USA Today is sort of a “wanna be” major newspaper. But it is in all US hotels (even Donald Trumps)
Contrary to my usual style, I give time to those who may not always agree with my thoughts.
In a white-board world, hyperloop sounds ideal.
Take a sleek pod, place it in a vacuum-sealed tube and let it float frictionless above its rails using tested magnetic levitation, or maglev, technology at speeds up to 800 mph. Picture a puck effortlessly racing across an air hockey table and you have the idea, one that can already been seen in action on Shanghai’s speedy maglev train.
By erasing the vehicle-clogged arteries of our national highway system and those aging miles of transcontinental railroad track, commute times get slashed and fossil fuel gets saved. What’s not to like?
Yet moving this transportation alternative from sci-fi vision to real-world ubiquity involves financial and logistical roadblocks that call into question its wisdom, according to technology and transportation experts.
The issues raised include hyperloop’s cost (a 350-mile run between Los Angeles and San Francisco has been estimated at $6 billion or more), technological demands (tubes would have to be straight and vacuum-tight to keep speeds high), practicality (short hops would not make sense) and comfort (humans might not go for travel that feels like a roller coaster ride lodged in tunnels).
“I sense a bit of hucksterism right now that’s helping companies raise money,” says Ralph Hollis, a research professor of robotics at Carnegie Mellon University who is an expert on maglev tech.
His concerns range from whether endless links of welded tubes can retain the vacuum integral to maintaining high speeds given the inevitable geological shifts in California’s earthquake country, to the physiological impact on passengers of speeds that approach the supersonic.
“A lot of different things have to go right for this to really work, business, legal, technical,” says Hollis. “Demonstrating that it runs isn’t really enough.”
“That it runs” refers to a recent demo in the Nevada desert, where Los Angeles-based Hyperloop One successfully launched its maglev-enabled sled across a 100-yard track. The company plans to build a five-mile enclosed loop by year’s end. More boldly, last week it announced a Russian partnership to explore a new Silk Road route across Asia.
Hyperloop One has taken the lead in this tube race, raising $90 million and boasting investors such as GE Ventures and SNCF, the French national railway company. A rival concern, Hyperloop Transportation Technologies, announced in March that its futuristic pods could appear first in Slovakia, where officials are studying a proposal.
Perhaps the biggest hurdle facing hyperloop is the poor reception offered to its slower cousin, high-speed rail.
Consider that for its size, the U.S. has only one such run – Amtrack’s Acela Express line along the Northeast Corridor — while smaller England and France each have an example, the Eurostar and TGV respectively.
In 2008, California voters approved $10 billion in funding for an ambitious San Francisco to Los Angeles bullet train akin to Japan’s Shinkansen, but it has yet to make headway. The $68 billion effort, which uses an alternative to maglev technology, was able to gain some initial traction thanks to billions in federal funding, but has been bogged down in lawsuits from aggrieved communities and by cumbersome land acquisition deals.
“Just getting a maglev train here would be great, but the U.S. is a strange place. Most people consider high-speed rail a boondoggle,” said Jim Mathews, spokesman for the National Association of Railroad Passengers .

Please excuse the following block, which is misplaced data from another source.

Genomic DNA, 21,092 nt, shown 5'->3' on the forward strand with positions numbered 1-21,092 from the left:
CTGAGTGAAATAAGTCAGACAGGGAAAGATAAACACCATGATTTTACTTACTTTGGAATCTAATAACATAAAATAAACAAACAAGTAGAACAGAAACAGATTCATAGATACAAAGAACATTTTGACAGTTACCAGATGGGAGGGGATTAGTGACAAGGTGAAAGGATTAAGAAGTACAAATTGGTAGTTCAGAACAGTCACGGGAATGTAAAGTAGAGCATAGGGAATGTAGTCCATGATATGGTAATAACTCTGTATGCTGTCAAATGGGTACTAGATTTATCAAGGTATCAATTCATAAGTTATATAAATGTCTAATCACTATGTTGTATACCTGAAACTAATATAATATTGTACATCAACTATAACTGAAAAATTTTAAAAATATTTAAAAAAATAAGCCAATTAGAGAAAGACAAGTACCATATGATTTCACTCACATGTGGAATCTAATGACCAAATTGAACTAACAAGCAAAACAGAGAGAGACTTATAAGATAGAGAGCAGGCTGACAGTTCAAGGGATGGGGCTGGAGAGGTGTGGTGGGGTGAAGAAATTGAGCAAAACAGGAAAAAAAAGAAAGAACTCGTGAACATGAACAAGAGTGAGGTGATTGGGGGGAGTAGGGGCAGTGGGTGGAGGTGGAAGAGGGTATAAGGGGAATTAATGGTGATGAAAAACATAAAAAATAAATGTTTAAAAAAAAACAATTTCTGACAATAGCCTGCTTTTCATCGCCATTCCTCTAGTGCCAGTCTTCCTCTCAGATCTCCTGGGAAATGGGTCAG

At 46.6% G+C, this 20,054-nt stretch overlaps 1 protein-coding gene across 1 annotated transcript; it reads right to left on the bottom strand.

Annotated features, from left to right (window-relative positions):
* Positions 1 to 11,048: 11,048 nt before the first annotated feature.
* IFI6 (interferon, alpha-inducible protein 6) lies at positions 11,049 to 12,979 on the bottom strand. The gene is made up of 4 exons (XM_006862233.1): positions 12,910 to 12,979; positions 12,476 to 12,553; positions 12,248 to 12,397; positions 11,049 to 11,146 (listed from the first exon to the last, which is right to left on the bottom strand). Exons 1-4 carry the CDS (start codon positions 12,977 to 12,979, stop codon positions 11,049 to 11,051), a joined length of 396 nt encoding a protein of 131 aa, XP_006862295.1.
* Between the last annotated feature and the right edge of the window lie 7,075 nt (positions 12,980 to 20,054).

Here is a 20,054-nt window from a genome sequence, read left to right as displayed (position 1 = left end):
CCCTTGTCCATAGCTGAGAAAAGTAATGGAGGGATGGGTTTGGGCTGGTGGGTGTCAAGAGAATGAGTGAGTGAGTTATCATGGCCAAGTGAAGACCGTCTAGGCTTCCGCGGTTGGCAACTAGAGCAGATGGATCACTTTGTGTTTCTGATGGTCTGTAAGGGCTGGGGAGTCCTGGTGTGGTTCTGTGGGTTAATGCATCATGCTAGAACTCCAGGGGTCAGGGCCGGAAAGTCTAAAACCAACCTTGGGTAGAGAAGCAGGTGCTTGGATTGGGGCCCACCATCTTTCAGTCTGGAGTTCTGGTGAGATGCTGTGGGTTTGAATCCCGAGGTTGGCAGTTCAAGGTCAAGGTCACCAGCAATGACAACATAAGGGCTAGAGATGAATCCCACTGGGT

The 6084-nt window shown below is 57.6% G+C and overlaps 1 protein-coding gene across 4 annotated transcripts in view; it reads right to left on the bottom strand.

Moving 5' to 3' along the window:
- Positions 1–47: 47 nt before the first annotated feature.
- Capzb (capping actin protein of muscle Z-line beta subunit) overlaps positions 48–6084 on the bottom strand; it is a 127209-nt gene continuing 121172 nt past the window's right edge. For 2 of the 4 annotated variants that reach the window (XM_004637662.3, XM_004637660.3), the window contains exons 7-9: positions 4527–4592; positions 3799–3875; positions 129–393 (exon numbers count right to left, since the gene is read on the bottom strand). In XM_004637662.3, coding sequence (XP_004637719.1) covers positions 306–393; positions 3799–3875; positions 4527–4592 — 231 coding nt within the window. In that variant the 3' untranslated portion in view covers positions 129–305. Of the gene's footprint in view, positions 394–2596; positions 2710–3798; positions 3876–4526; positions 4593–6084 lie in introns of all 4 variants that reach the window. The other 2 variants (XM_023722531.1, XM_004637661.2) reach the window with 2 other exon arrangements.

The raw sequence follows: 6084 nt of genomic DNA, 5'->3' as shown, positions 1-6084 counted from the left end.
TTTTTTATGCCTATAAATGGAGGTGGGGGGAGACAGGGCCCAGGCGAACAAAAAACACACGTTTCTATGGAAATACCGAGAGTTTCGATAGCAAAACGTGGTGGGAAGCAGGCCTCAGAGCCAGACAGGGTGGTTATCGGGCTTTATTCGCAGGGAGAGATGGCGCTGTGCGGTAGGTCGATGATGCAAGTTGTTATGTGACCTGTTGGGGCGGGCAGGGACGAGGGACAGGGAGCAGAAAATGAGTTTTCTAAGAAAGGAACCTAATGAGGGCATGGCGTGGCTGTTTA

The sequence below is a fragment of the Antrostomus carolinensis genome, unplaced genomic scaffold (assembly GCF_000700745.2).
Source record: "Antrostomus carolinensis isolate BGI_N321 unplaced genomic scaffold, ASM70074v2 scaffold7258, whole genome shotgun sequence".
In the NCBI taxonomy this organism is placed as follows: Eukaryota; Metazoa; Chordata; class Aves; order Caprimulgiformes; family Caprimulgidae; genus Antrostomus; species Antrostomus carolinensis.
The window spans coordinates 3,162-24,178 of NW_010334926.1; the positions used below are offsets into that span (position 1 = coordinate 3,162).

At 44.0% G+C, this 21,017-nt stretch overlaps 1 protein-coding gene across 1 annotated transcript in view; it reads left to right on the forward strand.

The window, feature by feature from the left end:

Mathews, a former Aviation Week editor, says he’s learned not to bet against Elon Musk, who founded SpaceX and Tesla Motors and drew up the concept of hyperloop in a white paper three years ago.
But he’s not the only one doubting appetite for such projects, especially in the U.S.
John Macomber, senior lecturer on infrastructure and urbanization issues at Harvard University, says he remains unclear “why hyperloop would be more valuable than trains or airplanes. I know speed matters, but maybe not that much,”
Hyperloop One CEO Rob Lloyd is unfazed by suggestions that Hyperloop One is a moonshoot or boondoggle, preferring instead to call it simply ahead of its time. It’s focused on developing a proof of concept that can be licensed to investors with the cash and desire to build hyperloop.
As for the high price: Lloyd notes Hyperloop One is keenly focused on generating profits by overhauling the existing freight transportation system. It even has sketched out a proposal that would see cargo ships unload their containers on floating docks outside Long Beach and into waiting hyperloop pods miles off-shore, thus freeing up lucrative shoreline real estate currently taken up by the city’s sprawling port.
If we suddenly did make this hyper-leap to hyperloop, what would it be like riding in a windowless tube at such blistering speeds?
Carnegie Mellon’s Hollis says that his own experiences aboard Shanghai’s maglev train, which can hit 300 mph, “involves a lot of being jostled around due to the steel rails that expand and contract (with weather), leading to something that can be like a bumpy airplane ride.” He adds that the tubes will have to be arrow straight otherwise deceleration forces generated by curves will be transferred to passengers.
The design of Hyperloop One’s systems are for gradual acceleration. In the first 90 seconds of acceleration and the last 90 seconds of deceleration, a passenger would feel G forces similar to those in a Honda Civic merging onto the highway, says Lloyd.
Hollis says that 1G forces — equivalent to a person’s body weight — are acceptable and what one might experience on a roller coaster. “But not everyone likes roller coasters,” he says.